- Eliana Hadjisavvas
British Research Council Fellow, University of Birmingham, “Jewish Displaced Persons and the Case of the Cypriot Internment Camps: The Role of the United States 1945-1950.”
- Bruce Jentleson
Henry Alfred Kissinger Chair in Foreign Policy and International Relations, Sanford School of Public Policy, Duke University, “Profiles in Statesmanship: Global Leaders Who Shaped a Century of Breakthroughs for Peace”
- Gregg Jones
Black Mountain Institute-Kluge Fellow,Independent Scholar, “The Last Mission: The Life and Extraordinary Legacy of a Lost World War II Bomber Crew.”
- Noriko Manabe
Kluge Fellow,Princeton University, “Molding Citizens in War and Peace: Japanese Children’s Songs, 1877-1947.”
- Dara Orenstein
Kluge Fellow, The George Washington University, “Offshore Onshore: A History of thje Free Zone on U.S. Soil.”
- Jeong-Mi Park
Kluge Fellow, Hanyang University, “The Toleration-Regulation Regime: A Comparative Historical Sociology of Prostitution Policies in Northeast Asia after WWII.”
- Mathilde Pavis
British Research Council Fellow, University of Exeter, “Owning (up to) the Art of the Insane.”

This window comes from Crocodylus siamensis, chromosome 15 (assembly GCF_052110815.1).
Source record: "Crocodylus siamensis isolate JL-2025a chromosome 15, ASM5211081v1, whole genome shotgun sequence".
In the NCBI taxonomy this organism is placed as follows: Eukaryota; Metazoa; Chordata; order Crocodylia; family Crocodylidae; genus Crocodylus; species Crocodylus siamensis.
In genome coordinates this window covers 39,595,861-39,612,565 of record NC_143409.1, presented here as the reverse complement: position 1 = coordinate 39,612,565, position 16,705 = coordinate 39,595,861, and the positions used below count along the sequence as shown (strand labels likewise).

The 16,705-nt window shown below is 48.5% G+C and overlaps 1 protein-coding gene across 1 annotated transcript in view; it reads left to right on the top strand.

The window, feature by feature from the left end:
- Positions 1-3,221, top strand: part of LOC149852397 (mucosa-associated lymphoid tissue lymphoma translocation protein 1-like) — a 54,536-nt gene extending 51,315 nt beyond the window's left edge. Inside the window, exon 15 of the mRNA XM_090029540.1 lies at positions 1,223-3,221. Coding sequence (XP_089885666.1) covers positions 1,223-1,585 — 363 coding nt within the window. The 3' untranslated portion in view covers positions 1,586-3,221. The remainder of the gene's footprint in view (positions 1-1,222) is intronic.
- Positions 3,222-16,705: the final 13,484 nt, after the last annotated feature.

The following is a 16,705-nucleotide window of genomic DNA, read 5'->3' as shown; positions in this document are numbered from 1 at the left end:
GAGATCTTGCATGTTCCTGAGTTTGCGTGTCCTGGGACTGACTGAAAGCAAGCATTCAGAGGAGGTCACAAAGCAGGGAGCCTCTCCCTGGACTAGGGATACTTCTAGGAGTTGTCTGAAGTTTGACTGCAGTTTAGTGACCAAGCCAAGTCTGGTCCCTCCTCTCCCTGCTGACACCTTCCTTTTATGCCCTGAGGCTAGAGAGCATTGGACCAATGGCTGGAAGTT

- Daniel Rood
Kluge Fellow, University of Georgia, “The Reinvention of Atlantic Slavery: Circuits of Techno-Science in the Greater Caribbean, 1830-1860.”
- Janina Schupp
British Research Council Fellow, University of Cambridge, “Investigating the Heritage of North American Digitized Warfare Simulations.”
- Lucy Taylor
British Research Council Fellow, University of Leeds, “Masculinites and Violence in Northern Uganda, 1860 to the Present Day.”
- John Witte, Jr.
Kluge Chair in Countries and Cultures of the North, Emory University, “Law and Protestantism”
- Julia Young
Kluge Fellow, Catholic University, “Cristero Diaspora: Emigrants, Exiles, and Refugees during Mexico’s Religious War.”
Check back next month for our new arrivals in November. Click here for the full list of scholars currently in residence.